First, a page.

Puslapio vaizdai


in the opposing line was made at once, and
the whole Austrian wing, being thus disor-
ganized, hurried back to reform if possible
beyond Wagram, cross the Russbach, and join
the main army. They were successful. The
French right halted just beyond the village
which gave its name to the battle. Lasalle,
a brilliant light-horse general, was killed in
the last charge, and both armies bivouacked
for the night. Next morning Charles with-

38alurong 6


drew toward Znaim, Masséna, Davout, and Marmont following with the van of Napoleon's entire army. Several skirmishes took place between portions of the Austrian rear and various corps of the French van, in which the latter were decidedly checked. Marmont was obliged to assume the defensive under the walls of Znaim. The Austrian losses at the battle of Wagram were computed at 24,000, including 753 officers. Those of the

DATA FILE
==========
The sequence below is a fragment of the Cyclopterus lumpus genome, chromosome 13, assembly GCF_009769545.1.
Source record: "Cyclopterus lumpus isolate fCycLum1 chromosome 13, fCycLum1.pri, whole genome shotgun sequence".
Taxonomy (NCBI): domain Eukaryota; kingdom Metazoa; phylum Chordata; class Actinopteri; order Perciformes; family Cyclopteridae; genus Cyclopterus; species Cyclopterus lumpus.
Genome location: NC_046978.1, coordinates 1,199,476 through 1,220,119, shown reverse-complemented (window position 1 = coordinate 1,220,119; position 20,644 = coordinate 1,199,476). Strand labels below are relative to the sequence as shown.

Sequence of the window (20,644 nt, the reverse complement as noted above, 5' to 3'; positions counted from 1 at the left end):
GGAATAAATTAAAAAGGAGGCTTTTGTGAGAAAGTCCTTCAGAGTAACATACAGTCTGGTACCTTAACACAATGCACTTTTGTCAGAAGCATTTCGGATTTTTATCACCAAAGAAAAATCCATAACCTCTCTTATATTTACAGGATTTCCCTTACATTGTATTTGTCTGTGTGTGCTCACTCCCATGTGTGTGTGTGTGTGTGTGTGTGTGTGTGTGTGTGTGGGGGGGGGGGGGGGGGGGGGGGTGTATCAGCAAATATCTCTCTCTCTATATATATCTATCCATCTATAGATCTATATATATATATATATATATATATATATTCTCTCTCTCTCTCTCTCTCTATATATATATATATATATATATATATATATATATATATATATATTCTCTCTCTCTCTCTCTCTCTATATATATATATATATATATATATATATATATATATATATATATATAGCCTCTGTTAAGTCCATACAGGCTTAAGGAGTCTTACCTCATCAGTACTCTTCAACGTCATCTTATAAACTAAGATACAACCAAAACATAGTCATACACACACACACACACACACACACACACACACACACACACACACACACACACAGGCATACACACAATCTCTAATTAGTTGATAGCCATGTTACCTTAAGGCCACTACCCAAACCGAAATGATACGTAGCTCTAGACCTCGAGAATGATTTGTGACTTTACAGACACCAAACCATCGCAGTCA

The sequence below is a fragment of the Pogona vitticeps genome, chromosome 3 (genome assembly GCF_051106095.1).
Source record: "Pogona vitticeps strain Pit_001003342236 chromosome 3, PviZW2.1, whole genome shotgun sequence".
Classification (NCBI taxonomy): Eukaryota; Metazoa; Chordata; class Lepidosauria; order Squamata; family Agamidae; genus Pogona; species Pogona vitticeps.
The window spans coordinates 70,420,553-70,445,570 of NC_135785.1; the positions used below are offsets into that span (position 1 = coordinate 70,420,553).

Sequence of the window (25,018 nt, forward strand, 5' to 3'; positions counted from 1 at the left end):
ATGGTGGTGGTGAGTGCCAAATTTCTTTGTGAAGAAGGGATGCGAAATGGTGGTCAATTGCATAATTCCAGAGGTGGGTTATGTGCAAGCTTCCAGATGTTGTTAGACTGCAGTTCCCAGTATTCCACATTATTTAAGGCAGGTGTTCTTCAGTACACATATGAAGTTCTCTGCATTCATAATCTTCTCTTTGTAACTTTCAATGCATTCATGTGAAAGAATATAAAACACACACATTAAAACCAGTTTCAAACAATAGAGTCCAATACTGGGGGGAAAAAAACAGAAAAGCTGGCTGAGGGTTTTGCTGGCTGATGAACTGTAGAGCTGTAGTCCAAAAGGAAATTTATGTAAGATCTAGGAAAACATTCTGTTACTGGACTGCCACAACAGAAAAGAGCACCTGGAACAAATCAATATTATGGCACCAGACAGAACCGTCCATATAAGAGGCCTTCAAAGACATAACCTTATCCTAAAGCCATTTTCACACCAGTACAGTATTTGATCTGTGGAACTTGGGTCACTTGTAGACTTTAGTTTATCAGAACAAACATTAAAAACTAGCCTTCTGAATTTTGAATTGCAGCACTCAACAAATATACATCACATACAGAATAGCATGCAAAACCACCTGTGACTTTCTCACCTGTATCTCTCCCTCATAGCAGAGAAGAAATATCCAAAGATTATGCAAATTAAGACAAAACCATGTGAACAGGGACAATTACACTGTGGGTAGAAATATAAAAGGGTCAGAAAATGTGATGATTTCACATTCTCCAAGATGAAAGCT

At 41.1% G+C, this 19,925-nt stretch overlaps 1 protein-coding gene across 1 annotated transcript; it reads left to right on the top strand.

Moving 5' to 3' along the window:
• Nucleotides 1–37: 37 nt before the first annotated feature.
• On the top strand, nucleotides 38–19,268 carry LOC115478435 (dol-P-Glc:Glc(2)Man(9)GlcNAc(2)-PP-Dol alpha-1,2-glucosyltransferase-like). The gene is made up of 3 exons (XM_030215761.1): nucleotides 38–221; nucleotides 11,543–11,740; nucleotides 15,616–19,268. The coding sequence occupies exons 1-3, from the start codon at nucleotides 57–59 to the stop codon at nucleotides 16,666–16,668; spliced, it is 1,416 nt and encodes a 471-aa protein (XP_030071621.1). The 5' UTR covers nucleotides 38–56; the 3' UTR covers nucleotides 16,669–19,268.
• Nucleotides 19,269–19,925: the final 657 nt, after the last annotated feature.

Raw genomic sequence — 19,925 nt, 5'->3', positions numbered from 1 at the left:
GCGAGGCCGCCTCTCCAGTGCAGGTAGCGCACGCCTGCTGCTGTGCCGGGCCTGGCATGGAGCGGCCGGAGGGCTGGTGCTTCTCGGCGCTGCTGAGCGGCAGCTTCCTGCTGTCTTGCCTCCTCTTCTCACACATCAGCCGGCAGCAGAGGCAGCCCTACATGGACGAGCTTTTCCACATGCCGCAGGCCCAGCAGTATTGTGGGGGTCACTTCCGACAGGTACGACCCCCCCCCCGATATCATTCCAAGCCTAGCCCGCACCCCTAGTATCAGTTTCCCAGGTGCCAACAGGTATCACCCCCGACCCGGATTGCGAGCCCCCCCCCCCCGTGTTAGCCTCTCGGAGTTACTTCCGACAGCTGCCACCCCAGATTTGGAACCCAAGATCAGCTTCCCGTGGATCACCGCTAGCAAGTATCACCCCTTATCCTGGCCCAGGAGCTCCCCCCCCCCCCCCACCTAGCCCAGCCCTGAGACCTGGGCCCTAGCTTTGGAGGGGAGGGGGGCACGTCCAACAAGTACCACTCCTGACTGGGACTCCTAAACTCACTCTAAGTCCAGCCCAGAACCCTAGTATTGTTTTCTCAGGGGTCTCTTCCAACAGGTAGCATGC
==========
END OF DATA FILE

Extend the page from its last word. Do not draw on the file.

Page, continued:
[graphic][merged small][subsumed][subsumed][subsumed]


French were certainly not less, if we include seven thousand who were taken prisoners. They lost, moreover, twelve standards and eleven guns.

In the early hours of July 6, Charles had despatched an adjutant to Presburg with orders to the Archduke John to march at once and attack the enemy's rear. The accepted story is that the messenger found the bridges over the river March destroyed, and arrived six hours too late for his errand to be successful. There were many at the time who attributed criminal negligence to John, among them his own brother, the commander-in-chief. For a time, by means of court intrigue and persistent misrepresentation, the blame of procrastination was put, not on John, but on Charles, but eventually the former was found guilty and banished to Styria. Had the latter's plan succeeded, Napoleon would have had a different task, so difficult that the issue might well have been doubtful, if not disastrous. As it was, the victory was dearly bought, and the Austrians were not demoralized.